[Barry Clark fights punched paper tape, 1964]
Barry Clark fights punched paper tape, 1964

[Marshall Cohen, Barry Clark, Ivan Moisiev, Semeis, 1971]
Marshall Cohen, Barry Clark, Ivan Moisiev, Semeis, 1971

[Barry Clark at OVRO 40th anniversary, 1998]
Barry Clark at OVRO 40th anniversary, 1998



NATIONAL RADIO ASTRONOMY OBSERVATORY ARCHIVES

Papers of Woodruff T. Sullivan III: Tapes Series

Interview with Barry G. Clark
At the Very Large Array, Socorro, New Mexico
2 May 1978
Interview time: 45 minutes
Transcribed by Sierra Smith

Note: Note: The interview listed below was conducted as part of Sullivan's research for his book, Cosmic Noise: A History of Early Radio Astronomy (Cambridge University Press, 2009) and was transcribed for the NRAO Archives by Sierra E. Smith in 2016. The transcript was reviewed and edited/corrected by Kenneth I. Kellermann, Ellen N. Bouton, and by Barry G. Clark. Any notes of correction or clarification added in the 2016 reviewing/editing process have been included in brackets; places where we are uncertain about what was said are indicated with parentheses and a question mark, e.g. (?) or (possible text?). Sullivan's notes about each interview are available on Sullivan's interviewee Web page. During processing, full names of institutions and people were added in brackets when they first appear. We are grateful for the 2011 Herbert C. Pollock Award from Dudley Observatory which funded digitization of Sullivan's original cassette tapes.

Please bear in mind that: 1) This material is a transcript of the spoken word rather than a literary product; 2) An interview must be read with the awareness that different people's memories about an event will often differ, and that memories can change with time for many reasons, including subsequent experiences, interactions with others, and one's feelings about an event.

Click start to listen to the audio for part 1 of the 1978 interview. (Link for part 2 audio is below.)



Begin Tape 104B

Sullivan

Ok, this is talking with Barry Clark on 2nd May 1978 during a convenient power blackout at the VLA. Alright, can you tell me when you first came into contact with radio astronomy?

Clark

I was a summer student working during the summer at Owens Valley Radio Observatory summer of 1957. That was the summer after my sophomore year. I was an astronomy major and during my sophomore year I went around the astronomy department looking for a summer job. They sort of chased me over to the radio astronomy people. So I got that job.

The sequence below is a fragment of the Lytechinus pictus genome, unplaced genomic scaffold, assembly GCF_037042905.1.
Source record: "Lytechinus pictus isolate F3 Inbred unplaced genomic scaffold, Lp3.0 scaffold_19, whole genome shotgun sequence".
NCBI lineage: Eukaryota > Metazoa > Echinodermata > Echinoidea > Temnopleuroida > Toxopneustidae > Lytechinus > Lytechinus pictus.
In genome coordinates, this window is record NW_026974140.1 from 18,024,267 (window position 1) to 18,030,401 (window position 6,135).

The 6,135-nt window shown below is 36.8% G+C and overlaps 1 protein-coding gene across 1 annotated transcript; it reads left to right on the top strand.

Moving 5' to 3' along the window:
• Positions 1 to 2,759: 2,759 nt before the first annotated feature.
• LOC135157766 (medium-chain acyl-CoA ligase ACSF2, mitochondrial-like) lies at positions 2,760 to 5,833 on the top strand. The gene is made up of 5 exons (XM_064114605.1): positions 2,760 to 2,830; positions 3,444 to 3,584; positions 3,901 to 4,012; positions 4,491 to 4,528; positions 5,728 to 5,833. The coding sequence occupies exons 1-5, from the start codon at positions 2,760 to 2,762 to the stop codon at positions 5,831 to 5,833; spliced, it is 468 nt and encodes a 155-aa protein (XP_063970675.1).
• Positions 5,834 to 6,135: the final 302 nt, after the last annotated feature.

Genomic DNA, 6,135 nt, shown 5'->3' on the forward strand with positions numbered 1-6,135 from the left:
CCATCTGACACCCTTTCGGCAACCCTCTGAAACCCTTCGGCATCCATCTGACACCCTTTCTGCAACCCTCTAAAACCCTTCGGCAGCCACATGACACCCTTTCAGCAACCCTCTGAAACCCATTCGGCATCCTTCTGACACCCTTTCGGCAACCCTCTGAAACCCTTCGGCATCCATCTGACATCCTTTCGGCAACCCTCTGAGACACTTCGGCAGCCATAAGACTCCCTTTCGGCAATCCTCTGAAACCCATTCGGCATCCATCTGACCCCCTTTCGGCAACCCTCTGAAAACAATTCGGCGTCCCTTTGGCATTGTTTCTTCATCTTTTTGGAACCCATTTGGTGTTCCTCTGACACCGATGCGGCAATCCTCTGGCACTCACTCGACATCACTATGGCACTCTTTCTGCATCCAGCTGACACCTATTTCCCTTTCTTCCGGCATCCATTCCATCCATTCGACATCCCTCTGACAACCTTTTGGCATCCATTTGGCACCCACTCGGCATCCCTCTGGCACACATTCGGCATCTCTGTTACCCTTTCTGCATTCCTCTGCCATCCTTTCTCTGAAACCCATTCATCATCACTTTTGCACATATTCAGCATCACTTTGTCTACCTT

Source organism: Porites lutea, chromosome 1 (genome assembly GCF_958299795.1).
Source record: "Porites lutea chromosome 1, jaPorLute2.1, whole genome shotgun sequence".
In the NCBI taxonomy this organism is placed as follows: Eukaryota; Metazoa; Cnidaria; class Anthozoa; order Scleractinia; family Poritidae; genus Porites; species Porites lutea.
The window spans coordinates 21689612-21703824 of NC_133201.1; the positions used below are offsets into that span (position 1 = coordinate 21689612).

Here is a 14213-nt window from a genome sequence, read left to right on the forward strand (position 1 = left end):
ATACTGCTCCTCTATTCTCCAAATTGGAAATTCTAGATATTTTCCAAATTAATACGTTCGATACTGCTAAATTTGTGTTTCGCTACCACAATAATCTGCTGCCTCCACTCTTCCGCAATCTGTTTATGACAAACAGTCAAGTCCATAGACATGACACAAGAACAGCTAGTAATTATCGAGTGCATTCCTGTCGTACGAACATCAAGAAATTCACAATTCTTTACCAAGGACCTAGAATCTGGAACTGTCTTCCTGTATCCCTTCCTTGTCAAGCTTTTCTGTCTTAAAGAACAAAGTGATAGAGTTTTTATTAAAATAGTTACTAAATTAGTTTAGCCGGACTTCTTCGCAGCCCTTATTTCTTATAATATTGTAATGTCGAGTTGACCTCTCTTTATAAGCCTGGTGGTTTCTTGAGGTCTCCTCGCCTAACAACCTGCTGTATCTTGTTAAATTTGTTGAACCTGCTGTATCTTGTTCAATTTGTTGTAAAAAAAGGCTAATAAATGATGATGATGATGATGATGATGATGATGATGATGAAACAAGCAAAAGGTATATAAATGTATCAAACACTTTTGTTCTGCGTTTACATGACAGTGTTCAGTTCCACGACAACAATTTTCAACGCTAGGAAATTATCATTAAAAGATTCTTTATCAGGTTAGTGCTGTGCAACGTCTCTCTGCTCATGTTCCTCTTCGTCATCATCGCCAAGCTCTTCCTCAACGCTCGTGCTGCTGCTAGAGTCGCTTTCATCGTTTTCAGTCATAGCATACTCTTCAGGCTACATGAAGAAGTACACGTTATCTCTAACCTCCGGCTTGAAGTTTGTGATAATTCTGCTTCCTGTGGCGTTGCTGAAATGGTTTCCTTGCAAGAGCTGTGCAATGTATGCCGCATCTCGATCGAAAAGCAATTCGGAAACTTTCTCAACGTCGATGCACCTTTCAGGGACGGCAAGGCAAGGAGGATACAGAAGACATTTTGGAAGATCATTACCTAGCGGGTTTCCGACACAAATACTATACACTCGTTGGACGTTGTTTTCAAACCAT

Sullivan

What did you actually do that summer?

Clark

During the summer I lived at the Owens Valley Observatory. And at the time there was a 26 MHz interferometer there that had been built during the preceding winter, which consisted of half wave dipoles strung on 4x4s about a quarter wave above the ground. And the first thing I was put to doing that summer was enlarging this dipole covered area, which involved shoving brush and dirt out of the way with a bulldozer - figuring a telescope with a bulldozer - and digging post holes for 4x4s.

Sullivan

But this is John Boltonís style I gather?

Clark

Well to some extent, yeah. John is a very good bulldozer operator.

Sullivan

Was this all in preparation for the occultation?

Clark

No, the idea behind this instrument was to monitor ionospheric fluctuations and it was just left running all the time. And part of my job that summer was to keep it in chart paper and complain if it wasnít working. One of the reasons it wasnít working usually was that it was a power supply with a bad contact in it. So a swift kick in the power supply usually restarted it.

Sullivan

Now were you looking at radio sources to do this? Was it just a transit thing?

Clark

Right. The beam was adjustable at declination in rather coarse steps by changing lengths of feeder lines and was just a transit instrument in right ascension. And so it just saw what went by, Cas, Cygnus, Taurus, and, I guess, Virgo, were immediately obvious on the records. You could see other things if you wished but you had to look for them.

Sullivan

What was the purpose of this? Just something to doÖ?

Clark

To a fair extent. The idea behind building it, they said, was to look for the ionospheric fluctuations. So we complied a goodly amount of data about what were days of severe fluctuations, and how severe did they get, and so forth, which never saw the light of day.

Sullivan

Yeah. What Iím wondering is here is this Owens Valley Radio Observatory. It seems like a rather strange thing to do. Itís not really astronomy.

Clark

Well, that was very much in the line of radio astronomy of the day.

Sullivan

I agree. The idea was to go to higher frequencies, certainly, eventually. It was going to be directly useful.